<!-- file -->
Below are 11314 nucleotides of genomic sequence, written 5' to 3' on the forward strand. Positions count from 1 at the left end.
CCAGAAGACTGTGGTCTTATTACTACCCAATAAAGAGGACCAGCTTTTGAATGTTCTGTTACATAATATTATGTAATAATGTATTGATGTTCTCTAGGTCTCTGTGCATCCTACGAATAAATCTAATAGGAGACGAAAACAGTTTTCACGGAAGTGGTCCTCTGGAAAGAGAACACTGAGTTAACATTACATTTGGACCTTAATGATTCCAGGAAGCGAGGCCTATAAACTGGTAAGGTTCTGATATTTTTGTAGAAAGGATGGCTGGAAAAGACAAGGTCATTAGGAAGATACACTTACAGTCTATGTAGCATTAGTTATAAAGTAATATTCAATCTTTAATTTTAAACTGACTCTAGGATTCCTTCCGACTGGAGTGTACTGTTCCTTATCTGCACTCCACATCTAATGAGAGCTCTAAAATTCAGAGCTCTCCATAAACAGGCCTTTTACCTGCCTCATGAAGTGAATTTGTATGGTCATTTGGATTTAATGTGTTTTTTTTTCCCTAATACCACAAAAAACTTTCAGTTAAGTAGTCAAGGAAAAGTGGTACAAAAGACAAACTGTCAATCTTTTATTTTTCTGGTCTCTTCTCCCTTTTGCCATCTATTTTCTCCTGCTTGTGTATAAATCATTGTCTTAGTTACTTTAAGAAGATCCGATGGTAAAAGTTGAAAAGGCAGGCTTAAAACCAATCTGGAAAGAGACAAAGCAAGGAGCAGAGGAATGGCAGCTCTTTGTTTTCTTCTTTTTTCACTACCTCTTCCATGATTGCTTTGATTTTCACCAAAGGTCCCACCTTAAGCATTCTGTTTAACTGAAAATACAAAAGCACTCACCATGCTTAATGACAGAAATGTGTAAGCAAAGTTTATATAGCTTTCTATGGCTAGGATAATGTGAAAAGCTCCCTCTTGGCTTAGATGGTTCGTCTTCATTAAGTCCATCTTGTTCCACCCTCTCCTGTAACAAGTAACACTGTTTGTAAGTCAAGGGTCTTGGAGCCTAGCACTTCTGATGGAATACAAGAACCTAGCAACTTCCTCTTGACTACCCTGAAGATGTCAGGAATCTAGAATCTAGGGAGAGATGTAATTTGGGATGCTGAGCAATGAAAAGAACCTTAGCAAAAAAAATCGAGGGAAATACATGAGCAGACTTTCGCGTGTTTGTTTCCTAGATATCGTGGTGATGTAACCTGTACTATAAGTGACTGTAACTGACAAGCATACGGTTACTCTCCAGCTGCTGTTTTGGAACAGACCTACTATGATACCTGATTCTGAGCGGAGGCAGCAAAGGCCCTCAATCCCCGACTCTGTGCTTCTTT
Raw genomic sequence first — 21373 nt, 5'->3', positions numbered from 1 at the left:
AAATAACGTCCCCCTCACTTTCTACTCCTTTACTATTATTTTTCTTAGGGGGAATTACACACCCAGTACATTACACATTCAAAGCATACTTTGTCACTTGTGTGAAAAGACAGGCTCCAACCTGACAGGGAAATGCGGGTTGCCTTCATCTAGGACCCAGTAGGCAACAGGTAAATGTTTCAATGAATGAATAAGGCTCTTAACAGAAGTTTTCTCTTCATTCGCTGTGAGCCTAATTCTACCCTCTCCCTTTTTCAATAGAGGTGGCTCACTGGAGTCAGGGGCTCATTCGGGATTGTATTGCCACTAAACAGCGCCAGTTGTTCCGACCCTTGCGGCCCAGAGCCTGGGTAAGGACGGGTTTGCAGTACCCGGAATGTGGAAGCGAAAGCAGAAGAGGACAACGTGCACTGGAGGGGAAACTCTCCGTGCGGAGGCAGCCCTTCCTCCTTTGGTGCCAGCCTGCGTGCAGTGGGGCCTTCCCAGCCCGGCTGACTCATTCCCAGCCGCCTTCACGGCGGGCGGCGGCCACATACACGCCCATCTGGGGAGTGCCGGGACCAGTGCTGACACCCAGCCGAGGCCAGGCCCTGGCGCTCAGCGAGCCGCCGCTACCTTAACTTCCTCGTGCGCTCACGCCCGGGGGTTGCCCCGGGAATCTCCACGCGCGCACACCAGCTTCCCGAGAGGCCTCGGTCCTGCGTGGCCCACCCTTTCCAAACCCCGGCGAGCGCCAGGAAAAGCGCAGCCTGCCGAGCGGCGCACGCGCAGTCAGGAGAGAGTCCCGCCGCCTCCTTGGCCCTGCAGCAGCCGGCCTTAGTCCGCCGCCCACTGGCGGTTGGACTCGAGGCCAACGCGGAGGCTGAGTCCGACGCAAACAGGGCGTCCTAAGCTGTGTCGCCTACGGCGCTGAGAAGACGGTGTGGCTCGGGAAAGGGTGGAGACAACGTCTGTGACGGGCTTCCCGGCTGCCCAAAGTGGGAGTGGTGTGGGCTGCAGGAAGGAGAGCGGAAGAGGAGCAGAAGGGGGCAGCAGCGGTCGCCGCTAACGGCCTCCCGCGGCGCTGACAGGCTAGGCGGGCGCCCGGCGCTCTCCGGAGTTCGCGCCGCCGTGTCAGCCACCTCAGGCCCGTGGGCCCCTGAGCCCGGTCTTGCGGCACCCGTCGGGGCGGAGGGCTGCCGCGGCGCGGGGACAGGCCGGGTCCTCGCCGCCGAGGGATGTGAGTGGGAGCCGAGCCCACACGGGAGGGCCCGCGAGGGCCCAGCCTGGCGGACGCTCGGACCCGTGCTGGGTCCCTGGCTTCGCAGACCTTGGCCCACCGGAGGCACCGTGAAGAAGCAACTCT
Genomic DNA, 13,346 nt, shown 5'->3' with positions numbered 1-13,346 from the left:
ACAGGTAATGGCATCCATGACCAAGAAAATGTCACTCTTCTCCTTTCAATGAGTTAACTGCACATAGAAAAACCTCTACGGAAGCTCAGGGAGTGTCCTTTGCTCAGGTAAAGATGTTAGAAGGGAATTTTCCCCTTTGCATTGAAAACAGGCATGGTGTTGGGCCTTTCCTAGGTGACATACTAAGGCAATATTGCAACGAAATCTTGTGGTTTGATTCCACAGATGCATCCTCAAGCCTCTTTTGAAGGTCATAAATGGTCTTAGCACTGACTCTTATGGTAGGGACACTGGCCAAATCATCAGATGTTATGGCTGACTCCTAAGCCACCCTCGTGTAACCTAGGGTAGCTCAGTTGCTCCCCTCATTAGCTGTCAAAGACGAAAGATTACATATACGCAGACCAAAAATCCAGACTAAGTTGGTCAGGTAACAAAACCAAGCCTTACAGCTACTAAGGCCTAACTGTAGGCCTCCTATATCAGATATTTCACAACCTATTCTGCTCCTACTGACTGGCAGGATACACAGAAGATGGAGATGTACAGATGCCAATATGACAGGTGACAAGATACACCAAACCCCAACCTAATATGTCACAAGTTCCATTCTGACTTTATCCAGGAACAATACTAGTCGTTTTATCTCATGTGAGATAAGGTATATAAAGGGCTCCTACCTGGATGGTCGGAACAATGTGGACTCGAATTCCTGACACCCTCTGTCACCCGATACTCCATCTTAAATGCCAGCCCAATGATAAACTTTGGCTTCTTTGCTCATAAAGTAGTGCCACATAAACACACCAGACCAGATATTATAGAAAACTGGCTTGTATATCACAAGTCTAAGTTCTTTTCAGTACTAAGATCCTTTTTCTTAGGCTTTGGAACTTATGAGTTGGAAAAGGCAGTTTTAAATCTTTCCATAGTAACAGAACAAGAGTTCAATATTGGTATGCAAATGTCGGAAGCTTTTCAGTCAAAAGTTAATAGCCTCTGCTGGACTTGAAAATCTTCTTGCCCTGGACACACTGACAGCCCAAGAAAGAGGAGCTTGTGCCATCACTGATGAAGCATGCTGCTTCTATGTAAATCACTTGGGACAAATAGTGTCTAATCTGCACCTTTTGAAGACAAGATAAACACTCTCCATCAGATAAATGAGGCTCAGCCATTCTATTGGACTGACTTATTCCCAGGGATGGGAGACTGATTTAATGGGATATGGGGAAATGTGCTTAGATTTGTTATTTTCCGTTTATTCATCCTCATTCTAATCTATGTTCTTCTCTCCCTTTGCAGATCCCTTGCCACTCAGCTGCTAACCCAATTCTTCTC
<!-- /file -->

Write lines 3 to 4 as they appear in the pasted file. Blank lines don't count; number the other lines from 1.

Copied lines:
Raw genomic sequence first — 21373 nt, 5'->3', positions numbered from 1 at the left:
AAATAACGTCCCCCTCACTTTCTACTCCTTTACTATTATTTTTCTTAGGGGGAATTACACACCCAGTACATTACACATTCAAAGCATACTTTGTCACTTGTGTGAAAAGACAGGCTCCAACCTGACAGGGAAATGCGGGTTGCCTTCATCTAGGACCCAGTAGGCAACAGGTAAATGTTTCAATGAATGAATAAGGCTCTTAACAGAAGTTTTCTCTTCATTCGCTGTGAGCCTAATTCTACCCTCTCCCTTTTTCAATAGAGGTGGCTCACTGGAGTCAGGGGCTCATTCGGGATTGTATTGCCACTAAACAGCGCCAGTTGTTCCGACCCTTGCGGCCCAGAGCCTGGGTAAGGACGGGTTTGCAGTACCCGGAATGTGGAAGCGAAAGCAGAAGAGGACAACGTGCACTGGAGGGGAAACTCTCCGTGCGGAGGCAGCCCTTCCTCCTTTGGTGCCAGCCTGCGTGCAGTGGGGCCTTCCCAGCCCGGCTGACTCATTCCCAGCCGCCTTCACGGCGGGCGGCGGCCACATACACGCCCATCTGGGGAGTGCCGGGACCAGTGCTGACACCCAGCCGAGGCCAGGCCCTGGCGCTCAGCGAGCCGCCGCTACCTTAACTTCCTCGTGCGCTCACGCCCGGGGGTTGCCCCGGGAATCTCCACGCGCGCACACCAGCTTCCCGAGAGGCCTCGGTCCTGCGTGGCCCACCCTTTCCAAACCCCGGCGAGCGCCAGGAAAAGCGCAGCCTGCCGAGCGGCGCACGCGCAGTCAGGAGAGAGTCCCGCCGCCTCCTTGGCCCTGCAGCAGCCGGCCTTAGTCCGCCGCCCACTGGCGGTTGGACTCGAGGCCAACGCGGAGGCTGAGTCCGACGCAAACAGGGCGTCCTAAGCTGTGTCGCCTACGGCGCTGAGAAGACGGTGTGGCTCGGGAAAGGGTGGAGACAACGTCTGTGACGGGCTTCCCGGCTGCCCAAAGTGGGAGTGGTGTGGGCTGCAGGAAGGAGAGCGGAAGAGGAGCAGAAGGGGGCAGCAGCGGTCGCCGCTAACGGCCTCCCGCGGCGCTGACAGGCTAGGCGGGCGCCCGGCGCTCTCCGGAGTTCGCGCCGCCGTGTCAGCCACCTCAGGCCCGTGGGCCCCTGAGCCCGGTCTTGCGGCACCCGTCGGGGCGGAGGGCTGCCGCGGCGCGGGGACAGGCCGGGTCCTCGCCGCCGAGGGATGTGAGTGGGAGCCGAGCCCACACGGGAGGGCCCGCGAGGGCCCAGCCTGGCGGACGCTCGGACCCGTGCTGGGTCCCTGGCTTCGCAGACCTTGGCCCACCGGAGGCACCGTGAAGAAGCAACTCT